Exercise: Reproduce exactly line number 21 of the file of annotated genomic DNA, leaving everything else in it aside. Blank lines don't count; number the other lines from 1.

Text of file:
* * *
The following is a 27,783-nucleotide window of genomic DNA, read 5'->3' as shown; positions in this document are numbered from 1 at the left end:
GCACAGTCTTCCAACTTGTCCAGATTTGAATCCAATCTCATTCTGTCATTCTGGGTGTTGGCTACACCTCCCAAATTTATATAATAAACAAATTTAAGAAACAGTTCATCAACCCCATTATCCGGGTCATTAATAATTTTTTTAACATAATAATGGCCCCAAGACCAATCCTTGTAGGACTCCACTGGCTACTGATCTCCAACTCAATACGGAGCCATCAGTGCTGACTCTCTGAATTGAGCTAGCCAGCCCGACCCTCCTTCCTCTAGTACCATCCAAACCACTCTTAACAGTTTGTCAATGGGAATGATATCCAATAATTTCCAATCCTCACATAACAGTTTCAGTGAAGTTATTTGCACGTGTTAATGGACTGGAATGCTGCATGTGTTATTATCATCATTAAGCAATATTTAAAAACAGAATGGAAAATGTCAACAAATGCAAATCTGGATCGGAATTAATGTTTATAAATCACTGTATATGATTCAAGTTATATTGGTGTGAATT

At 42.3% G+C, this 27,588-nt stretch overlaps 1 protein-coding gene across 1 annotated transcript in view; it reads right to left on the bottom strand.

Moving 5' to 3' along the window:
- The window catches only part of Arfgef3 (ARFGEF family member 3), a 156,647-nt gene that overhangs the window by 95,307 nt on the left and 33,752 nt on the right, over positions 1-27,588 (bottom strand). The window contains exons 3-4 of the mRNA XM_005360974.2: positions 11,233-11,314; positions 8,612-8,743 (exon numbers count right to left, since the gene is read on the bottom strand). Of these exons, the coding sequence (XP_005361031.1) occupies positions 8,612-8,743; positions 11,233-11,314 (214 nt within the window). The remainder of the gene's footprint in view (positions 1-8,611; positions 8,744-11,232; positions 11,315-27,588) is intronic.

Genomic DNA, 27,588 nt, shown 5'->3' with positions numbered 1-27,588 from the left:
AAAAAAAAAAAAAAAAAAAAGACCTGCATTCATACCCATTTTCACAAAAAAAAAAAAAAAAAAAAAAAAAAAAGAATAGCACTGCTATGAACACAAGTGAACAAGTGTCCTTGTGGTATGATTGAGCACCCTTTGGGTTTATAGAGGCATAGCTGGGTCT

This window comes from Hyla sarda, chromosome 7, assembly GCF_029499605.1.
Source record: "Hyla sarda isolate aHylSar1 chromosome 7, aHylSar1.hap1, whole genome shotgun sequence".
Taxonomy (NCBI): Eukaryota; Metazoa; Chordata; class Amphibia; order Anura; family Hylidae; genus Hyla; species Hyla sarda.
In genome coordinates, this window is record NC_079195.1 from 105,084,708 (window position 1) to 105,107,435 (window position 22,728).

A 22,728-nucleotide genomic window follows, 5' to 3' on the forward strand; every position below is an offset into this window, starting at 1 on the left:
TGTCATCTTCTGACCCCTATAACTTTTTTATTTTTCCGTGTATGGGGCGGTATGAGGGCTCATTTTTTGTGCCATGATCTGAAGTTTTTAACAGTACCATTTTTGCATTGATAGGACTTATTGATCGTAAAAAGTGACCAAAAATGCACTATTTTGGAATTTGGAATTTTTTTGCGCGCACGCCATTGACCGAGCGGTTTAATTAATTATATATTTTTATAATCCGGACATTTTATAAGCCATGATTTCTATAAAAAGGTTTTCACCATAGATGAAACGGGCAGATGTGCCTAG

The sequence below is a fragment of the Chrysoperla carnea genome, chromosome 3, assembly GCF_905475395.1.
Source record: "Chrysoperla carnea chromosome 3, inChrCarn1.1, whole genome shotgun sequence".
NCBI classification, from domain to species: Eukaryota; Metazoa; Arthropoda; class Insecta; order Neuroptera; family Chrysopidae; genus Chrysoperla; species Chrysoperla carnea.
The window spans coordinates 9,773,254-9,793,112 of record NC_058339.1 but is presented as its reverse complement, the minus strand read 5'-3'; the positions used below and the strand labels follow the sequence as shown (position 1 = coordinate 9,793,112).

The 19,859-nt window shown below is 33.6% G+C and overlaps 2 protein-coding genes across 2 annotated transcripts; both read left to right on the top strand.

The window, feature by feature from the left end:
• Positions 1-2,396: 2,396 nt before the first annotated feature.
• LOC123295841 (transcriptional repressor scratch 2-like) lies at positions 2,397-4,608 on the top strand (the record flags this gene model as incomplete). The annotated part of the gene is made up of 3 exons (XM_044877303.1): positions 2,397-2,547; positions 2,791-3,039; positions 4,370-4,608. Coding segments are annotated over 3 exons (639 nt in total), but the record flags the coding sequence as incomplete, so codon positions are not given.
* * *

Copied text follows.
• LOC123295841 (transcriptional repressor scratch 2-like) lies at positions 2,397-4,608 on the top strand (the record flags this gene model as incomplete). The annotated part of the gene is made up of 3 exons (XM_044877303.1): positions 2,397-2,547; positions 2,791-3,039; positions 4,370-4,608. Coding segments are annotated over 3 exons (639 nt in total), but the record flags the coding sequence as incomplete, so codon positions are not given.